TABLE 10______________________________________Strain-To-Microcracking Results Strain toSam- Thickness (μm) micro-ple Pri- VTMS Gradational SiO2 cracking εNo. mer* Sublayer Sublayer Sublayer (in/in × 102)______________________________________ 8 -- 0.05 1.0 2.5 0.45 9 5 0.05 1.0 2.5 0.4710 -- -- -- 2.0 0.3311 5 -- -- 2.0 0.35______________________________________*Organosilicone
Higher ε values represent better strain-to-microcracking performance. Thus, it is readily apparent from this data that the gradational coating outperforms the other SiO2 -containing structures, demonstrating that a gradational coating indeed reduces the tensile stresses present at the interface with the polycarbonate.
The desirable qualities achievable through a PECVD-applied gradational coating may also be confirmed by calculations of the mechanical stresses in such coatings as compared to a non-gradational coating. For example, ata given deposition temperature, the resulting stresses in the coating and the substrate (after the structure had returned to room temperature) can be calculated by assuming known thermal expansion values and Young's modulus values for each material.
Modifications and variations of the present invention are possible in lightof the above teachings. It should therefore be understood that changes may be made in the particular embodiments of the invention described which arewithin the full intended scope of the invention as defined by the appended claims.
|Cited Patent||Filing date||Publication date||Applicant||Title|
|US3650808 *||Apr 8, 1970||Mar 21, 1972||Donald W Gagnon||Polycarbonate surfaces having tenaciously adhered organopolysiloxane coatings thereon and process for making|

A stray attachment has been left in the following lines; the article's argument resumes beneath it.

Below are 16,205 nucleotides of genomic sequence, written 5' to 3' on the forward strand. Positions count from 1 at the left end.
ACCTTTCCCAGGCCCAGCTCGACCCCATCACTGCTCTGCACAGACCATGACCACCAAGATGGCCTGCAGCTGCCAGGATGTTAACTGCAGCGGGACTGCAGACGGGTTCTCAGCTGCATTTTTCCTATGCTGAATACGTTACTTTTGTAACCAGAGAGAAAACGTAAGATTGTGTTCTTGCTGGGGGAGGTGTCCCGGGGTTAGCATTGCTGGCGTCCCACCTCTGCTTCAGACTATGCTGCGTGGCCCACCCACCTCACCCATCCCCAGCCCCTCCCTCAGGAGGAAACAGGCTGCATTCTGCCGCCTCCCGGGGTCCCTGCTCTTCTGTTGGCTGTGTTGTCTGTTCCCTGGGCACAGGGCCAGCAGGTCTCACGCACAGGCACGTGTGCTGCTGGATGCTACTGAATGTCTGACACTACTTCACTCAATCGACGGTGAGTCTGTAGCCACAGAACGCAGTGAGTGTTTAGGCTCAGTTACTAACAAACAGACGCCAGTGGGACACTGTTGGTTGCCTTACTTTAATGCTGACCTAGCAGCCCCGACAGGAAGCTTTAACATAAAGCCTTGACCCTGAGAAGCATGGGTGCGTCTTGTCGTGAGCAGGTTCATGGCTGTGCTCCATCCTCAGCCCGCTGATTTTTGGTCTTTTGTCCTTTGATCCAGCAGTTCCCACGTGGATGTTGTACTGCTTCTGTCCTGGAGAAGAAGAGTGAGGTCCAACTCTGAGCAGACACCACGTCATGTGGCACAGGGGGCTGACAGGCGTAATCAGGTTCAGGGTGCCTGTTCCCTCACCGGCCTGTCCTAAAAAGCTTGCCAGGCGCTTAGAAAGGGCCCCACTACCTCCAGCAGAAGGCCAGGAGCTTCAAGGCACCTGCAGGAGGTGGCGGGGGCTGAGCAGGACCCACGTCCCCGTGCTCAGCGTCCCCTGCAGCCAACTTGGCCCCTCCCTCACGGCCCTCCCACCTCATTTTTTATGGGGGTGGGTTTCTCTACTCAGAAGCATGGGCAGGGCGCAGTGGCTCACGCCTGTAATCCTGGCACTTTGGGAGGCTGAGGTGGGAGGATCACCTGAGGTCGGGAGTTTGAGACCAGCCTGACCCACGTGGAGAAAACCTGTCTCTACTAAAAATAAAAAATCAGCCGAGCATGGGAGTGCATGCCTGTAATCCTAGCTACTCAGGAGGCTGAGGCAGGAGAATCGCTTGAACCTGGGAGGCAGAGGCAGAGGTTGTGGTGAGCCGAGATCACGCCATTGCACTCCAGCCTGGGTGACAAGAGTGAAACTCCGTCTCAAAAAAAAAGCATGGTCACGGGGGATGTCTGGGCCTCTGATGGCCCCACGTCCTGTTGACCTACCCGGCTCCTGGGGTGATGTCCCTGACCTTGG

|US3707397 *||Feb 26, 1971||Dec 26, 1972||Owens Illinois Inc||Process for providing uniform organopolysiloxane coatings on polycarbonate and acrylic surfaces|
|US3713869 *||Jun 9, 1971||Jan 30, 1973||Jenaer Glaswerk Schott & Gen||Method of applying hard inorganic layers to plastics|
|US4096315 *||Dec 15, 1976||Jun 20, 1978||The United States Of America As Represented By The Administrator Of The National Aeronautics And Space Administration||Process for producing a well-adhered durable optical coating on an optical plastic substrate|
|US4137365 *||Mar 21, 1977||Jan 30, 1979||Nasa||Oxygen post-treatment of plastic surfaces coated with plasma polymerized silicon-containing monomers|
|US4190681 *||Nov 13, 1978||Feb 26, 1980||General Electric Company||Method of coating a polycarbonate substrate with glass|
|US4200681 *||Nov 13, 1978||Apr 29, 1980||General Electric Company||Glass coated polycarbonate articles|
|US4260647 *||Jun 13, 1979||Apr 7, 1981||Rca Corporation||Method of depositing an abrasive layer|
|US4328646 *||Nov 27, 1978||May 11, 1982||Rca Corporation||Method for preparing an abrasive coating|
|US4352836 *||Apr 20, 1981||Oct 5, 1982||Rca Corporation||Method for obtaining an abrasive coating|
|US4353965 *||Dec 21, 1979||Oct 12, 1982||General Electric Company||Abrasion resistant silicone coated polycarbonate article having an acrylic primer layer containing a U.V. absorbing compound|
|US4419404 *||Feb 16, 1982||Dec 6, 1983||Fuji Photo Film Co., Ltd.||Magnetic recording media and process of producing them|
|US4568563 *||Jun 21, 1985||Feb 4, 1986||Standard Telephones And Cables||Optical fibre manufacture|
|US4594079 *||Dec 17, 1984||Jun 10, 1986||Kabushiki Kaisha Toyota Chuo Kenkyusho||Gas separating member and method for manufacture thereof|